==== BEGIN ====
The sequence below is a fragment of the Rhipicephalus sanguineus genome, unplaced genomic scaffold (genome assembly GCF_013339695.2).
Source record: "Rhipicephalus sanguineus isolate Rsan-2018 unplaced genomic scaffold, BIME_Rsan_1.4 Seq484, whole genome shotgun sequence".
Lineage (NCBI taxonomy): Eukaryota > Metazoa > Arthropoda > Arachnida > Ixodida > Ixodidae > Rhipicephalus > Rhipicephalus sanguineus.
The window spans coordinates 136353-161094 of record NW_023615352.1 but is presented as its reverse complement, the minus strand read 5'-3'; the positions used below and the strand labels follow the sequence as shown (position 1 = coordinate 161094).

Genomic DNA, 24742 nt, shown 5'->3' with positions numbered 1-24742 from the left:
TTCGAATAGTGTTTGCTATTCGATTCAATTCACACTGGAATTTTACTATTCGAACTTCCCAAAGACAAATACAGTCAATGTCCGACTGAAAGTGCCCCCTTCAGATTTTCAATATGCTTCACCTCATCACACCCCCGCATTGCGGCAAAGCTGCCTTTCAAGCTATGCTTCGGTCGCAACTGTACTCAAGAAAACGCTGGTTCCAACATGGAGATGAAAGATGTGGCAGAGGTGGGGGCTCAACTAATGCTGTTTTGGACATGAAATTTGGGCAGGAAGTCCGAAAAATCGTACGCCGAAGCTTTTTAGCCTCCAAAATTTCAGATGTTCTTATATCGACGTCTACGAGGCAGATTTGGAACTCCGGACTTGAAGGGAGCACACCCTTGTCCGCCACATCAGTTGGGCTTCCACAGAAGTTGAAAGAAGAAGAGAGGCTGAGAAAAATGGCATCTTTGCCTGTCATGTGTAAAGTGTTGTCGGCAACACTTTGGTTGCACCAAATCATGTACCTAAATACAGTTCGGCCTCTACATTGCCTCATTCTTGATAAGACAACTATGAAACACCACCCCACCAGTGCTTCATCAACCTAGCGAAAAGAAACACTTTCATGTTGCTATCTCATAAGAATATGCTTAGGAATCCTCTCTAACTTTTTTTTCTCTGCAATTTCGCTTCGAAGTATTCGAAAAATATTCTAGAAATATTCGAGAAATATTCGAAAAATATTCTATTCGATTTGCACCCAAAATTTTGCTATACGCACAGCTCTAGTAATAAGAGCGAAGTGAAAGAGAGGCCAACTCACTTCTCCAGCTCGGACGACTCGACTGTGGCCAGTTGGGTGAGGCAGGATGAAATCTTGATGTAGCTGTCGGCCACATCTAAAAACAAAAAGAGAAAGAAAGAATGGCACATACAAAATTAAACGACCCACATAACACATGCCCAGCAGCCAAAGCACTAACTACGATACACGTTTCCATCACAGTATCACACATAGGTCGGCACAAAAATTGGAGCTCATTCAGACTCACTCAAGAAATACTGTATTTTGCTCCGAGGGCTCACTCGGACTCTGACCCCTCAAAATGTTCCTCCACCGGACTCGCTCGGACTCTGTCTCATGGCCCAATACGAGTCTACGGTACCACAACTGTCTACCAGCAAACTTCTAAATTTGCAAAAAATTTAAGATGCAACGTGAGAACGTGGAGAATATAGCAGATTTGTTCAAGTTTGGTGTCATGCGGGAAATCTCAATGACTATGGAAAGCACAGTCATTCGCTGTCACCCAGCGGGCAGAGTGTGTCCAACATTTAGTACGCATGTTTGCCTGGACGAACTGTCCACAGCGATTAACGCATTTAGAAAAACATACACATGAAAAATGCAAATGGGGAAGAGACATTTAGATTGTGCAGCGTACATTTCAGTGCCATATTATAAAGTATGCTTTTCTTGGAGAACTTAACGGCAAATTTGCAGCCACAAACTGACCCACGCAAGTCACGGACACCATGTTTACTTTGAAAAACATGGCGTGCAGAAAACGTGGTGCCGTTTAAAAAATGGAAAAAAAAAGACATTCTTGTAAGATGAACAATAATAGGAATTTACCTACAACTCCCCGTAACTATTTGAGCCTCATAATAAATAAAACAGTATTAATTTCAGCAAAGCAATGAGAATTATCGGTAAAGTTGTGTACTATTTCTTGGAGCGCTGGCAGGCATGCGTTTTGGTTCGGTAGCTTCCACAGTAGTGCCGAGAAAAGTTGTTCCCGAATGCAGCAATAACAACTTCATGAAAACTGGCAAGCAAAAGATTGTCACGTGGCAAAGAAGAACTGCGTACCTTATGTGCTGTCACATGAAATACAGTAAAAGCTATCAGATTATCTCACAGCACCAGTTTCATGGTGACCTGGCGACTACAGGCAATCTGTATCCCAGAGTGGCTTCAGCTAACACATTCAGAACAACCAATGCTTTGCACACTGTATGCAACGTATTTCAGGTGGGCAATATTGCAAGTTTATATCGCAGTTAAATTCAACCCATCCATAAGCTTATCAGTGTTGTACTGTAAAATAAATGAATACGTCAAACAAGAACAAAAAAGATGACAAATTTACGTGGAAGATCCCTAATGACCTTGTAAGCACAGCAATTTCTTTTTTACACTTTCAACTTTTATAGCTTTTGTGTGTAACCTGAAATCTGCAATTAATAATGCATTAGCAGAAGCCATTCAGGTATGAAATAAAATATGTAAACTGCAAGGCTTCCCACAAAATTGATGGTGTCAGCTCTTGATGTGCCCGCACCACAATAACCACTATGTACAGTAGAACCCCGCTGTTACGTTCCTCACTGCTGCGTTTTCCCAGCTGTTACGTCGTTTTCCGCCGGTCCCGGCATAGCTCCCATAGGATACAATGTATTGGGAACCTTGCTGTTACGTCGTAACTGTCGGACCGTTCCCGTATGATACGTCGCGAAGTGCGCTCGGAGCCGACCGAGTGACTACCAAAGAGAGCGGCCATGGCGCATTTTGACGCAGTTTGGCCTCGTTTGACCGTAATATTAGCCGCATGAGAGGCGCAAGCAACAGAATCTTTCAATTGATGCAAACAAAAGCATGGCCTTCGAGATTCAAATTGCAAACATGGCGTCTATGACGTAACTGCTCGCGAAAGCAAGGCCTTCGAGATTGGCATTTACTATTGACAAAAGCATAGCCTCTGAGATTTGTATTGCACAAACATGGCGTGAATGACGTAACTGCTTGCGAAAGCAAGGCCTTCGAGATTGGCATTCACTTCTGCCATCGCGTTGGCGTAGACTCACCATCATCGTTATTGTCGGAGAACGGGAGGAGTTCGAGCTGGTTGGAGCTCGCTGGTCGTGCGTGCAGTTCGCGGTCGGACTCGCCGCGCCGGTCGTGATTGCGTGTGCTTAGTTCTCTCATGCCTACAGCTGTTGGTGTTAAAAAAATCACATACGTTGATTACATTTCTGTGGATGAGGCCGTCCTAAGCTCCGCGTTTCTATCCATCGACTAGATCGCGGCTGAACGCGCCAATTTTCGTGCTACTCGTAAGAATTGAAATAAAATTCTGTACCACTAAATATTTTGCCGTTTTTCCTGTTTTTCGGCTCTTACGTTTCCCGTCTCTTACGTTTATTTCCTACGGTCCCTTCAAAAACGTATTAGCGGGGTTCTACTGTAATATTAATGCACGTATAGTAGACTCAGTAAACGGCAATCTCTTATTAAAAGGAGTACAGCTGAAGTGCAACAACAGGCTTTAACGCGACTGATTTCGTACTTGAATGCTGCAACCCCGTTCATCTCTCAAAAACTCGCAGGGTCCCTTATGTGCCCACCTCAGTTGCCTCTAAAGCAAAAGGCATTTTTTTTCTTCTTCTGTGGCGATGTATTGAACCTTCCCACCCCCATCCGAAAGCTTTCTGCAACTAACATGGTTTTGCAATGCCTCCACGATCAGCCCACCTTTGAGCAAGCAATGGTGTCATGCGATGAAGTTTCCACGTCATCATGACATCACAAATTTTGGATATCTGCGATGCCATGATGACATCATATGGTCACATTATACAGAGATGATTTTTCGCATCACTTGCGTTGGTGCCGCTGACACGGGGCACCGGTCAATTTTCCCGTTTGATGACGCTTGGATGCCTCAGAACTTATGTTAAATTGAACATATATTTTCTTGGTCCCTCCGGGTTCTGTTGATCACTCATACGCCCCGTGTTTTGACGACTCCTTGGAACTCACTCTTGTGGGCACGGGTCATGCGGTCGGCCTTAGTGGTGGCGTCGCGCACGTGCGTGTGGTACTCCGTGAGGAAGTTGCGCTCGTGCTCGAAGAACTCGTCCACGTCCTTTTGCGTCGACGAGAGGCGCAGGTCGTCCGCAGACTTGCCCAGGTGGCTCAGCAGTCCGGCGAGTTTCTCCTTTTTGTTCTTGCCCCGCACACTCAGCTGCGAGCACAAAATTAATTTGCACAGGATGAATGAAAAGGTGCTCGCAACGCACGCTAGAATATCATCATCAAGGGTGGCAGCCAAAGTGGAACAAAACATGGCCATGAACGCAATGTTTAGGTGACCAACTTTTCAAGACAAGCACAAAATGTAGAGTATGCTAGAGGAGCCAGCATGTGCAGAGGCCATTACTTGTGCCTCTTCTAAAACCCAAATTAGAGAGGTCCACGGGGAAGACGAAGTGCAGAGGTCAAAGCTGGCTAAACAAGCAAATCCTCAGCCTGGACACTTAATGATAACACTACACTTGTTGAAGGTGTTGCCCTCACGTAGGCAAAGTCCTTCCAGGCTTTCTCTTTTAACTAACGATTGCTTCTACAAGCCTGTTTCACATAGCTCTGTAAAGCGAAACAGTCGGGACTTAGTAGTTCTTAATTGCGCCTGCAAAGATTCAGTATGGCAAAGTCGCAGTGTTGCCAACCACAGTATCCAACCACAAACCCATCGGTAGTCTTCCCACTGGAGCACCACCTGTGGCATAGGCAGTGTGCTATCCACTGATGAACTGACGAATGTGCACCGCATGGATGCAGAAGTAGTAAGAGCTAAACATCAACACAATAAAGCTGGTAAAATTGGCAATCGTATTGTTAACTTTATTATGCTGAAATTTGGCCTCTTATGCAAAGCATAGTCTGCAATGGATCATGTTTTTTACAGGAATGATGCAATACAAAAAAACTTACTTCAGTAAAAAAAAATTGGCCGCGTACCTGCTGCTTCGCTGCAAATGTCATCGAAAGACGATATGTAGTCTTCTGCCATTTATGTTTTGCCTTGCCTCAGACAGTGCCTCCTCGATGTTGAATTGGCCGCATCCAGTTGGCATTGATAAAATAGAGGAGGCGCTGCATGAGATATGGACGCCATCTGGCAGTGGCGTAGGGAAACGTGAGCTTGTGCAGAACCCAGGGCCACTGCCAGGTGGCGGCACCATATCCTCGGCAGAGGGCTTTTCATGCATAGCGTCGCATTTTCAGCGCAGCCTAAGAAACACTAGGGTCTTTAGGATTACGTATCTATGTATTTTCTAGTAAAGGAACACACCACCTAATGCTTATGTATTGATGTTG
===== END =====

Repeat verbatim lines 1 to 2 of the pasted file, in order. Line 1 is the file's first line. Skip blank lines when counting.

The sequence below is a fragment of the Rhipicephalus sanguineus genome, unplaced genomic scaffold (genome assembly GCF_013339695.2).
Source record: "Rhipicephalus sanguineus isolate Rsan-2018 unplaced genomic scaffold, BIME_Rsan_1.4 Seq484, whole genome shotgun sequence".